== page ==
Pushing up the daisies
When Shakespeare’s Cleopatra is insulted by the lack of ceremony displayed by an emissary from Caesar, she declares herself a “blown rose”. It’s a comment on her assumed sexual availability and, like everything in the play, it’s a foretaste of death. Decorum has been forgotten here, too. The sash on this crêpe de chine dress is worn as a headscarf. These roses are blown, overblown and blown to confetti – ready to be gathered in remembrance of whatever happens next.
Checked printed silk crêpe de chine dress with sash (worn as headscarf), Gucci, £4,000/$6,980. Marina chain leather shoulder bag, Gucci, £1,960/$2,890. Flower brooches, Gucci, POA

Queen Elizabeth II 1967
Wherever she goes, people press posies on Her Majesty. The scent of fresh-cut flowers must attend her like the smell of fresh paint. On a 1967 visit to Canada, she’s giving some back – and reflecting the upward mobility of the floral print. Before the 1920s such designs were for workwear or for adding colour to the lining of a coat. Afterwards, flowers on the outside became, in the words of fashion historian Keren Protheroe, “the democratic emblem of a leisured lifestyle”. One added, here, to the apparatus of monarchy.

Elvis Presley in “Blue Hawaii” 1961
The aloha shirt first flowered in 1936, when Ellery Chun, a Yale economics graduate, started selling them from the family’s dry-goods store in Honolulu. (His sister Ethel crafted the designs.) The second world war and all those soldiers stationed on Pacific beaches made them an American classic. In “Blue Hawaii”, Elvis played one of those GIs – returning to the islands for the sun, surf and song. Soon Ethel’s shirts were wrapping less clean-limbed characters: Hunter S. Thompson, screaming through Vegas; Al Pacino’s Scarface, splashed with crimson. After the sand, the blood.

“The Sound of Music” 1965
War is coming. It’s curtains for the Von Trapps. That’s what adorns them here, unhooked from the windows by their governess, Maria, and cut and sewn into dresses and lederhosen. It’s a cute, comic moment, showcasing a pretty floral uniform made for musical manoeuvres in an Alpine meadow, but it reflects the pragmatism bred by conflict. The accoutrements of home, cannibalised for a moment of pleasure, in the knowledge that good times, like flowers, can suddenly be cut short.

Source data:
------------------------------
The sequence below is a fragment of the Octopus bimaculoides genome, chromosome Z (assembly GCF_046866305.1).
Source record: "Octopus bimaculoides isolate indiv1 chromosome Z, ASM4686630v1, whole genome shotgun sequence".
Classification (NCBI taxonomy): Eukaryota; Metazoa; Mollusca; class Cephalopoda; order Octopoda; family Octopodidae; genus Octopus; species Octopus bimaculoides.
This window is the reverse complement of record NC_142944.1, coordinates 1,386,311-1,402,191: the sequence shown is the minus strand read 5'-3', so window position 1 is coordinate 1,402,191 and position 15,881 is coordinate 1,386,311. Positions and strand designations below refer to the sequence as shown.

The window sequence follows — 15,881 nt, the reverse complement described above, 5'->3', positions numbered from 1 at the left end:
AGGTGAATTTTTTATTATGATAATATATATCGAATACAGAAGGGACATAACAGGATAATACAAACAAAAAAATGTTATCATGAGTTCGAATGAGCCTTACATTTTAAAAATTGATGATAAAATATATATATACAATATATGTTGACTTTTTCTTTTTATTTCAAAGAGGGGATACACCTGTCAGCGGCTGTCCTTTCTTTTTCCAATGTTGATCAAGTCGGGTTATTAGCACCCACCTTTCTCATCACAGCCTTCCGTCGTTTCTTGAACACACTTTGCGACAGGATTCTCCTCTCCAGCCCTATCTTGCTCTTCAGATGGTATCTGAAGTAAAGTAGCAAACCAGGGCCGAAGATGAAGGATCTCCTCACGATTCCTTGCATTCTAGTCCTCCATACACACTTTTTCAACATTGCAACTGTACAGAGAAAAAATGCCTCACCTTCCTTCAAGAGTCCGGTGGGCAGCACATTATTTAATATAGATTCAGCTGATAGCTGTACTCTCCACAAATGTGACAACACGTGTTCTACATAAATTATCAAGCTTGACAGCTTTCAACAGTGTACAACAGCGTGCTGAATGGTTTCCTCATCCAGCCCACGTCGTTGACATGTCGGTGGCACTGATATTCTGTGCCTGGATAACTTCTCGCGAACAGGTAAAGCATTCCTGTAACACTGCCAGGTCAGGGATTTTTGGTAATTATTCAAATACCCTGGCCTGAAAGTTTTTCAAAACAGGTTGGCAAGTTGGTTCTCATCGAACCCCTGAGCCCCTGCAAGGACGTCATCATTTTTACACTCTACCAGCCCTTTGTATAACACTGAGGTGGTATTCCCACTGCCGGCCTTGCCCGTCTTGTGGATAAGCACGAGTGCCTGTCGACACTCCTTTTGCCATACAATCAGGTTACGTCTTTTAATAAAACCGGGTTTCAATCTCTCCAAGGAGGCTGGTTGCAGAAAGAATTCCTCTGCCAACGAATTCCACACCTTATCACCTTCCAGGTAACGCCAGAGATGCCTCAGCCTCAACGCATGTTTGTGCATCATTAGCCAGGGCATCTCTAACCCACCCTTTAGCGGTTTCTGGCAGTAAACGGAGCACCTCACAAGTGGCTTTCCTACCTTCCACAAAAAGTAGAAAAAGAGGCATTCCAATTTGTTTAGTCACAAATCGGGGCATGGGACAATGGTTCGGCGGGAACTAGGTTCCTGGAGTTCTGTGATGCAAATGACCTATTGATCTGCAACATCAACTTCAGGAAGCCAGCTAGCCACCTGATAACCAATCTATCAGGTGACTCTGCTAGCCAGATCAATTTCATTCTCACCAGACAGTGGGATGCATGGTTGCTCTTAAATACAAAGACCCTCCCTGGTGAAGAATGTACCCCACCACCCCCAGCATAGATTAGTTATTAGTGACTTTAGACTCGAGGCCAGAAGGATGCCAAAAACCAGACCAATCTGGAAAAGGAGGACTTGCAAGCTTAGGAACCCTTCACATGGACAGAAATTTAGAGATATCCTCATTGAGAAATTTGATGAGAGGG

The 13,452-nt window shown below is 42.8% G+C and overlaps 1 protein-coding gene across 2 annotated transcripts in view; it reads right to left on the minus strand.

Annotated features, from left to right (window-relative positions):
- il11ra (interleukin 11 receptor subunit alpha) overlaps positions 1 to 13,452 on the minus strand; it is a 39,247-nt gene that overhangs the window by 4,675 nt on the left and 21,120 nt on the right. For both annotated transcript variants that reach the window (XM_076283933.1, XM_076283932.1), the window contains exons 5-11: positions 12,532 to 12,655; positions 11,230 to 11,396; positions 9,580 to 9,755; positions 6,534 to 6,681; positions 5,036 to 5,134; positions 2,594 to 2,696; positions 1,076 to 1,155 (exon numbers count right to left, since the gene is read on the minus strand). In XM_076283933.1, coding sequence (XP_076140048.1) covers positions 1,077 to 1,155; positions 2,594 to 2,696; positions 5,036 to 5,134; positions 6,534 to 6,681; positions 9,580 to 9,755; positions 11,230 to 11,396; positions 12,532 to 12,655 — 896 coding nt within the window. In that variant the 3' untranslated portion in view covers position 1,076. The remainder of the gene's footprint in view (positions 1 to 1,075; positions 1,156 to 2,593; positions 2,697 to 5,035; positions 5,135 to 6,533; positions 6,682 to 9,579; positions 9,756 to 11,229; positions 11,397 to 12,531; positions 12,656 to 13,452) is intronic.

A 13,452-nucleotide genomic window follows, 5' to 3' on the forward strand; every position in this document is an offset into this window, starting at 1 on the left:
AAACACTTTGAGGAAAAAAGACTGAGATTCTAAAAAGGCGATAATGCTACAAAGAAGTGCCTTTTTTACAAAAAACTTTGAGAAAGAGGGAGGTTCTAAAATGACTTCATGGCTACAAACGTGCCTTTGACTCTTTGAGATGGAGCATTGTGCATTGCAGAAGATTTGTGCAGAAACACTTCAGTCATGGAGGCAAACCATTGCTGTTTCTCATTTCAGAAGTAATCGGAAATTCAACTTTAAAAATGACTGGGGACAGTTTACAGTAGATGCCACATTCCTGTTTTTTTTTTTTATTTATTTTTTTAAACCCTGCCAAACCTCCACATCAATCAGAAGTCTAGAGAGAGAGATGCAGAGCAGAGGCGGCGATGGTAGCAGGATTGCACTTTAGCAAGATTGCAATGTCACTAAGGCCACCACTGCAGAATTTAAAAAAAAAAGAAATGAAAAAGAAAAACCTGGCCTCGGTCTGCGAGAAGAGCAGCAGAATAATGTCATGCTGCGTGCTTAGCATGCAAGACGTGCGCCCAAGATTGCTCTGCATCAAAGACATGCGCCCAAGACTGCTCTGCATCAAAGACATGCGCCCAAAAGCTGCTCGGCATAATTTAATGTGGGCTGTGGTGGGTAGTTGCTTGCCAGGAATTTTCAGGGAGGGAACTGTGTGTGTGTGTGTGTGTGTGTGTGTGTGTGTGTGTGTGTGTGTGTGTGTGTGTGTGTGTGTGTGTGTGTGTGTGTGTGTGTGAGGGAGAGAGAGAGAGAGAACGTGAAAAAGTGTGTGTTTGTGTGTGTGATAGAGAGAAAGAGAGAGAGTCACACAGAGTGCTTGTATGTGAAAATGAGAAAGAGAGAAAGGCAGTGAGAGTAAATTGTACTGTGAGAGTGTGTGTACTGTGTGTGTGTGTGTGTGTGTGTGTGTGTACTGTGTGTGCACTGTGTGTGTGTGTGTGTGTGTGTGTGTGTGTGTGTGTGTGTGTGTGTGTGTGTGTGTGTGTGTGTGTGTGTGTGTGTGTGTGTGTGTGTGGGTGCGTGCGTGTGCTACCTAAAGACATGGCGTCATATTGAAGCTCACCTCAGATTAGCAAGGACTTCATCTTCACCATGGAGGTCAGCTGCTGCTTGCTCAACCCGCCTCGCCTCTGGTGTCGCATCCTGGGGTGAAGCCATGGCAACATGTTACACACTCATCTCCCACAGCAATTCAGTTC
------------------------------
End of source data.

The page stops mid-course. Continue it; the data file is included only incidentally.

Day of the jacket
It’s cabaret time. The sort of cabaret where Edward Said, author of Orientalism, would be making careful notes. Josephine Baker slinkiness? Check. Curtains from a Malayan brothel of the 1940s? Check? A floral blazer that would look just fine on Vladimir Tretchikoff’s green-faced Chinese Lady? Check. I think we’re ready to hothouse a definition of the exotic.
Embroidered blazer, Giorgio Armani, £2,100/$3,595

Sitting pretty
We’re here for the froth and the flora of this lamé jacquard bustier, right? And for the ruby satin shoes, poised to pick any airborne winkle. But the bees among you will be drawn to those bolts of fabric strewn over the armchair. Psychedelic meadows alive with ultraviolet possibilities. This model looks like she’s having fun, but imagine if you could throw six legs up in the air with gay abandon.
Embellished bustier in lamé jacquard, €16,500. Tulle socks, €95. Silver-plated earrings with Swarovski crystal, €395. Gold-plated bracelet with pearl and Swarovski crystal, €795. All by Dolce and Gabbana. Red satin Jolie shoes, Tabitha Simmons for Johanna Oritz, £685

In fine petal
In the 1960s and 1970s, mistresses and servants had flowers in common. Floral, floor-length cocktail frocks wrapped the high escarpments of Tory wives and Princess Grace. Their charladies wore the same patterns on housecoats, aprons and headscarves. Here, something democratic is happening, and it deserves a bouquet.
Nylon coat, O Moncler Richard Quinn, £2,805/$4,185